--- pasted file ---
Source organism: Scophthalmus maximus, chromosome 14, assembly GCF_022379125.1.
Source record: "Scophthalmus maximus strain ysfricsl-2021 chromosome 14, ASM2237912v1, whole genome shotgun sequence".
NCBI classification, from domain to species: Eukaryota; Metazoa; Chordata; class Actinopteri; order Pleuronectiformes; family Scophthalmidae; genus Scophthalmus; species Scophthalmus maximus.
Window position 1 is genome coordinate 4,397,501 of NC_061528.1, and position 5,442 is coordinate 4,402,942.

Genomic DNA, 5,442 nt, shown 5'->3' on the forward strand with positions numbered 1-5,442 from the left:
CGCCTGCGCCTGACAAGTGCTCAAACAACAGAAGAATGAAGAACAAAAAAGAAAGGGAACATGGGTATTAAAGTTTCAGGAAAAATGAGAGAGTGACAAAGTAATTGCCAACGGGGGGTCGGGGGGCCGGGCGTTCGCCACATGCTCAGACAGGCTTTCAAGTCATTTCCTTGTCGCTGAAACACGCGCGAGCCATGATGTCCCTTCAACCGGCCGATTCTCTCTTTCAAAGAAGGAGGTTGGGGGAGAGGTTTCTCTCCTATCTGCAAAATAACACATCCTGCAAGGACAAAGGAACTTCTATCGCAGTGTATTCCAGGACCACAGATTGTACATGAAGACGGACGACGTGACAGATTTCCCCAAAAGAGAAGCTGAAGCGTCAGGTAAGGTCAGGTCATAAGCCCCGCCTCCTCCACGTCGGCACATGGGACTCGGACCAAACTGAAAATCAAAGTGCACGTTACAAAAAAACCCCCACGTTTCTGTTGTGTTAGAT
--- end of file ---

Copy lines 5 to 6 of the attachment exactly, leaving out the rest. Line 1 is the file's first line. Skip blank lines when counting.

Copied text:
Genomic DNA, 5,442 nt, shown 5'->3' on the forward strand with positions numbered 1-5,442 from the left:
CGCCTGCGCCTGACAAGTGCTCAAACAACAGAAGAATGAAGAACAAAAAAGAAAGGGAACATGGGTATTAAAGTTTCAGGAAAAATGAGAGAGTGACAAAGTAATTGCCAACGGGGGGTCGGGGGGCCGGGCGTTCGCCACATGCTCAGACAGGCTTTCAAGTCATTTCCTTGTCGCTGAAACACGCGCGAGCCATGATGTCCCTTCAACCGGCCGATTCTCTCTTTCAAAGAAGGAGGTTGGGGGAGAGGTTTCTCTCCTATCTGCAAAATAACACATCCTGCAAGGACAAAGGAACTTCTATCGCAGTGTATTCCAGGACCACAGATTGTACATGAAGACGGACGACGTGACAGATTTCCCCAAAAGAGAAGCTGAAGCGTCAGGTAAGGTCAGGTCATAAGCCCCGCCTCCTCCACGTCGGCACATGGGACTCGGACCAAACTGAAAATCAAAGTGCACGTTACAAAAAAACCCCCACGTTTCTGTTGTGTTAGAT